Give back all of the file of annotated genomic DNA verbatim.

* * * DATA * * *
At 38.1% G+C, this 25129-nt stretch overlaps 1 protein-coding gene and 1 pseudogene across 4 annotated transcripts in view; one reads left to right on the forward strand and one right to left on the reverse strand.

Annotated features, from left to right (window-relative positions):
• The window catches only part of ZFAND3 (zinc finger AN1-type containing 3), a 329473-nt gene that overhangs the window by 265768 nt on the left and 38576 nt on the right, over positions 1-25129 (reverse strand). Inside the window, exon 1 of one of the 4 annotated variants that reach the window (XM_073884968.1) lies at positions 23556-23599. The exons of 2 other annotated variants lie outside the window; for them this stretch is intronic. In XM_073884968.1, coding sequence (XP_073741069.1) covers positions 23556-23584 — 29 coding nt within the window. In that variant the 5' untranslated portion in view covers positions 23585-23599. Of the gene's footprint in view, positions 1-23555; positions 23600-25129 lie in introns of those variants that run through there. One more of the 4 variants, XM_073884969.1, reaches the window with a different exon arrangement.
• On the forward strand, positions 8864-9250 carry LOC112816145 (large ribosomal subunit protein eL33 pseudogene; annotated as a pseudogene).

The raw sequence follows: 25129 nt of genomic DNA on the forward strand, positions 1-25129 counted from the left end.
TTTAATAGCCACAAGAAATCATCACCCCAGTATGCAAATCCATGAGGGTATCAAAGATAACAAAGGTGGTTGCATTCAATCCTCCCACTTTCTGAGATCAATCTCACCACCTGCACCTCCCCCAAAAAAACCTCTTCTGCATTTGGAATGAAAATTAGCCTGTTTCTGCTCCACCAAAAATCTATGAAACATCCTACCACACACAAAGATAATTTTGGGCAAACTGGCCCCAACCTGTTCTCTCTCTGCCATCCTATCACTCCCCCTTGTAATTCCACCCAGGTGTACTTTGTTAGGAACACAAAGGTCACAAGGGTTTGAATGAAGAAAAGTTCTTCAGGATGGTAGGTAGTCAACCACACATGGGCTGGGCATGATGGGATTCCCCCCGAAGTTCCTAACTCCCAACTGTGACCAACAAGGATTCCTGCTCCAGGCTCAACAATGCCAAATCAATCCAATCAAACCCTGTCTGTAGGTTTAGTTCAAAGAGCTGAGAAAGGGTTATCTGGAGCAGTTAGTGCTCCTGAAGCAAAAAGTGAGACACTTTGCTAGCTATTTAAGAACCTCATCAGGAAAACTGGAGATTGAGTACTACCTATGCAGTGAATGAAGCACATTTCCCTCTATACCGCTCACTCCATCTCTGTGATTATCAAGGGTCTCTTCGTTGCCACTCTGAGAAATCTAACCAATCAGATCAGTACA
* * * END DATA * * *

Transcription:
At 38.1% G+C, this 25129-nt stretch overlaps 1 protein-coding gene and 1 pseudogene across 4 annotated transcripts in view; one reads left to right on the forward strand and one right to left on the reverse strand.

Annotated features, from left to right (window-relative positions):
• The window catches only part of ZFAND3 (zinc finger AN1-type containing 3), a 329473-nt gene that overhangs the window by 265768 nt on the left and 38576 nt on the right, over positions 1-25129 (reverse strand). Inside the window, exon 1 of one of the 4 annotated variants that reach the window (XM_073884968.1) lies at positions 23556-23599. The exons of 2 other annotated variants lie outside the window; for them this stretch is intronic. In XM_073884968.1, coding sequence (XP_073741069.1) covers positions 23556-23584 — 29 coding nt within the window. In that variant the 5' untranslated portion in view covers positions 23585-23599. Of the gene's footprint in view, positions 1-23555; positions 23600-25129 lie in introns of those variants that run through there. One more of the 4 variants, XM_073884969.1, reaches the window with a different exon arrangement.
• On the forward strand, positions 8864-9250 carry LOC112816145 (large ribosomal subunit protein eL33 pseudogene; annotated as a pseudogene).

The raw sequence follows: 25129 nt of genomic DNA on the forward strand, positions 1-25129 counted from the left end.
TTTAATAGCCACAAGAAATCATCACCCCAGTATGCAAATCCATGAGGGTATCAAAGATAACAAAGGTGGTTGCATTCAATCCTCCCACTTTCTGAGATCAATCTCACCACCTGCACCTCCCCCAAAAAAACCTCTTCTGCATTTGGAATGAAAATTAGCCTGTTTCTGCTCCACCAAAAATCTATGAAACATCCTACCACACACAAAGATAATTTTGGGCAAACTGGCCCCAACCTGTTCTCTCTCTGCCATCCTATCACTCCCCCTTGTAATTCCACCCAGGTGTACTTTGTTAGGAACACAAAGGTCACAAGGGTTTGAATGAAGAAAAGTTCTTCAGGATGGTAGGTAGTCAACCACACATGGGCTGGGCATGATGGGATTCCCCCCGAAGTTCCTAACTCCCAACTGTGACCAACAAGGATTCCTGCTCCAGGCTCAACAATGCCAAATCAATCCAATCAAACCCTGTCTGTAGGTTTAGTTCAAAGAGCTGAGAAAGGGTTATCTGGAGCAGTTAGTGCTCCTGAAGCAAAAAGTGAGACACTTTGCTAGCTATTTAAGAACCTCATCAGGAAAACTGGAGATTGAGTACTACCTATGCAGTGAATGAAGCACATTTCCCTCTATACCGCTCACTCCATCTCTGTGATTATCAAGGGTCTCTTCGTTGCCACTCTGAGAAATCTAACCAATCAGATCAGTACA